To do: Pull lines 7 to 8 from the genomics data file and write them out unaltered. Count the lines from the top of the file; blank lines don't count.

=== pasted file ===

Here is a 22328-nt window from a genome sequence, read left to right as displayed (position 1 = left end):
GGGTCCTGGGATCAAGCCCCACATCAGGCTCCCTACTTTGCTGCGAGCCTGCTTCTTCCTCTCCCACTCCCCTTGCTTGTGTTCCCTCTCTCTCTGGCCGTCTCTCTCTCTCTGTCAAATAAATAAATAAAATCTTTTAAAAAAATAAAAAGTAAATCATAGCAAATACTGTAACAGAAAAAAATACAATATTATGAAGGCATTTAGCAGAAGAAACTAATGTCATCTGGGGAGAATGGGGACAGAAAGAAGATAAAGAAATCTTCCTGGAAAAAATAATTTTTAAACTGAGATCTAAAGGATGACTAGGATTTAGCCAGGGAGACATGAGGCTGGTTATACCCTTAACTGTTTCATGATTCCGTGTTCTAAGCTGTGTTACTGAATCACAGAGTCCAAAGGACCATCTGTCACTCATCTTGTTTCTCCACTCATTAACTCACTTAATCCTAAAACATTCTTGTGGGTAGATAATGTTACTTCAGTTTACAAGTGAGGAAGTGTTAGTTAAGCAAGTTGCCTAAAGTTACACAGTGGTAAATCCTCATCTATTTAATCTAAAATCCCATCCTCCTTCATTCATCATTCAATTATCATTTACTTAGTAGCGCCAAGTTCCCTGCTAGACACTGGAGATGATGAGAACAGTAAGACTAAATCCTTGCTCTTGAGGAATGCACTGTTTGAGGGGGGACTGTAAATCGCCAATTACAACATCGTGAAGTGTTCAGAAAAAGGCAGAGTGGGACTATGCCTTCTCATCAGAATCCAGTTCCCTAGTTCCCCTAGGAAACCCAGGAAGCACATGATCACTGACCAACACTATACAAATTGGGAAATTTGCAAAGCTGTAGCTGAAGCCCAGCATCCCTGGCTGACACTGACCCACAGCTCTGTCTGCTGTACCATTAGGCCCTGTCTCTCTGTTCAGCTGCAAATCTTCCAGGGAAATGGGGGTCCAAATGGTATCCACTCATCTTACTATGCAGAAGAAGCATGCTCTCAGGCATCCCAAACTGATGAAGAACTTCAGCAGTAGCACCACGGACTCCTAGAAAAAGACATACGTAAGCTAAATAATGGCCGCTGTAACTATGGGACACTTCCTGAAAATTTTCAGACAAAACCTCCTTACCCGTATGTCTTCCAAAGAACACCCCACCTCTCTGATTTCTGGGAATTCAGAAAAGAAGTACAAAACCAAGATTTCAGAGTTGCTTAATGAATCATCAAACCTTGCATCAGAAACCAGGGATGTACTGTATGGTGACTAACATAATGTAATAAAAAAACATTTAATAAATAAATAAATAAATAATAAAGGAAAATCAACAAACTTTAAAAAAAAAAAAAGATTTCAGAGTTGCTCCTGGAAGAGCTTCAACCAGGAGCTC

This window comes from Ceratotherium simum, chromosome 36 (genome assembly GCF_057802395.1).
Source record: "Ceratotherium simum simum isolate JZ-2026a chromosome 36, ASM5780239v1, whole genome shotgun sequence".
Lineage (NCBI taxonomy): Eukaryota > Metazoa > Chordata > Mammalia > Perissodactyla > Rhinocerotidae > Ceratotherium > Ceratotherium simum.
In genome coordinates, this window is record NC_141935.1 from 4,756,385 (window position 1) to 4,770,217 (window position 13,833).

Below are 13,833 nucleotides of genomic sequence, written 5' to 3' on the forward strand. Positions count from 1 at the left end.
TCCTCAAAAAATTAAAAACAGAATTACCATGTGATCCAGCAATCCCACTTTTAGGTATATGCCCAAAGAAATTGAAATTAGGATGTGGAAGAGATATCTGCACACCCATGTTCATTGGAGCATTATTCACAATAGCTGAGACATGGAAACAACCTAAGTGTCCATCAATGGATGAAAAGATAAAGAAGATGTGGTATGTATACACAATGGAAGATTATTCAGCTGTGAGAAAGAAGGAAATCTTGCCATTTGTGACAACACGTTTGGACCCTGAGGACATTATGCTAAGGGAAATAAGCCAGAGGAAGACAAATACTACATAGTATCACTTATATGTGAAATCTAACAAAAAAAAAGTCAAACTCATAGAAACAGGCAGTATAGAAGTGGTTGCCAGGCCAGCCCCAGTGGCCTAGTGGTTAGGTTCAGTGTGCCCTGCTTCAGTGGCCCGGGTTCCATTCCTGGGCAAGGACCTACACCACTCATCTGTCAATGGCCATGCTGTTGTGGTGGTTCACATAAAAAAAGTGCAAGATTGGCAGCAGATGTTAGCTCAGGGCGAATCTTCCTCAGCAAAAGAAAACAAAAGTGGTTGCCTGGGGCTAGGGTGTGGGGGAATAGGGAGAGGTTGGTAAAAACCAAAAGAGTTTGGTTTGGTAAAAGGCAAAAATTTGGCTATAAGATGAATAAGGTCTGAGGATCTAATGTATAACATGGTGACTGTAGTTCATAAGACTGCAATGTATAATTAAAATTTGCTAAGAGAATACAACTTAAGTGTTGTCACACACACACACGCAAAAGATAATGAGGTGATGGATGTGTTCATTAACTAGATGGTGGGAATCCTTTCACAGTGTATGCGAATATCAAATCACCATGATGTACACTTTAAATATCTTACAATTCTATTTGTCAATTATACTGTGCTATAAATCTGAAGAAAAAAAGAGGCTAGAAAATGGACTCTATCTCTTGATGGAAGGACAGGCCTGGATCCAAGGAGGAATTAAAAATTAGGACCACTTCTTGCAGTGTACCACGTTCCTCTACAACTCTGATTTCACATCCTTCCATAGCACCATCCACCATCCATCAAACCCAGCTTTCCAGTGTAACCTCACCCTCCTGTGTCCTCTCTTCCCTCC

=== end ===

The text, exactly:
Below are 13,833 nucleotides of genomic sequence, written 5' to 3' on the forward strand. Positions count from 1 at the left end.
TCCTCAAAAAATTAAAAACAGAATTACCATGTGATCCAGCAATCCCACTTTTAGGTATATGCCCAAAGAAATTGAAATTAGGATGTGGAAGAGATATCTGCACACCCATGTTCATTGGAGCATTATTCACAATAGCTGAGACATGGAAACAACCTAAGTGTCCATCAATGGATGAAAAGATAAAGAAGATGTGGTATGTATACACAATGGAAGATTATTCAGCTGTGAGAAAGAAGGAAATCTTGCCATTTGTGACAACACGTTTGGACCCTGAGGACATTATGCTAAGGGAAATAAGCCAGAGGAAGACAAATACTACATAGTATCACTTATATGTGAAATCTAACAAAAAAAAAGTCAAACTCATAGAAACAGGCAGTATAGAAGTGGTTGCCAGGCCAGCCCCAGTGGCCTAGTGGTTAGGTTCAGTGTGCCCTGCTTCAGTGGCCCGGGTTCCATTCCTGGGCAAGGACCTACACCACTCATCTGTCAATGGCCATGCTGTTGTGGTGGTTCACATAAAAAAAGTGCAAGATTGGCAGCAGATGTTAGCTCAGGGCGAATCTTCCTCAGCAAAAGAAAACAAAAGTGGTTGCCTGGGGCTAGGGTGTGGGGGAATAGGGAGAGGTTGGTAAAAACCAAAAGAGTTTGGTTTGGTAAAAGGCAAAAATTTGGCTATAAGATGAATAAGGTCTGAGGATCTAATGTATAACATGGTGACTGTAGTTCATAAGACTGCAATGTATAATTAAAATTTGCTAAGAGAATACAACTTAAGTGTTGTCACACACACACACGCAAAAGATAATGAGGTGATGGATGTGTTCATTAACTAGATGGTGGGAATCCTTTCACAGTGTATGCGAATATCAAATCACCATGATGTACACTTTAAATATCTTACAATTCTATTTGTCAATTATACTGTGCTATAAATCTGAAGAAAAAAAGAGGCTAGAAAATGGACTCTATCTCTTGATGGAAGGACAGGCCTGGATCCAAGGAGGAATTAAAAATTAGGACCACTTCTTGCAGTGTACCACGTTCCTCTACAACTCTGATTTCACATCCTTCCATAGCACCATCCACCATCCATCAAACCCAGCTTTCCAGTGTAACCTCACCCTCCTGTGTCCTCTCTTCCCTCC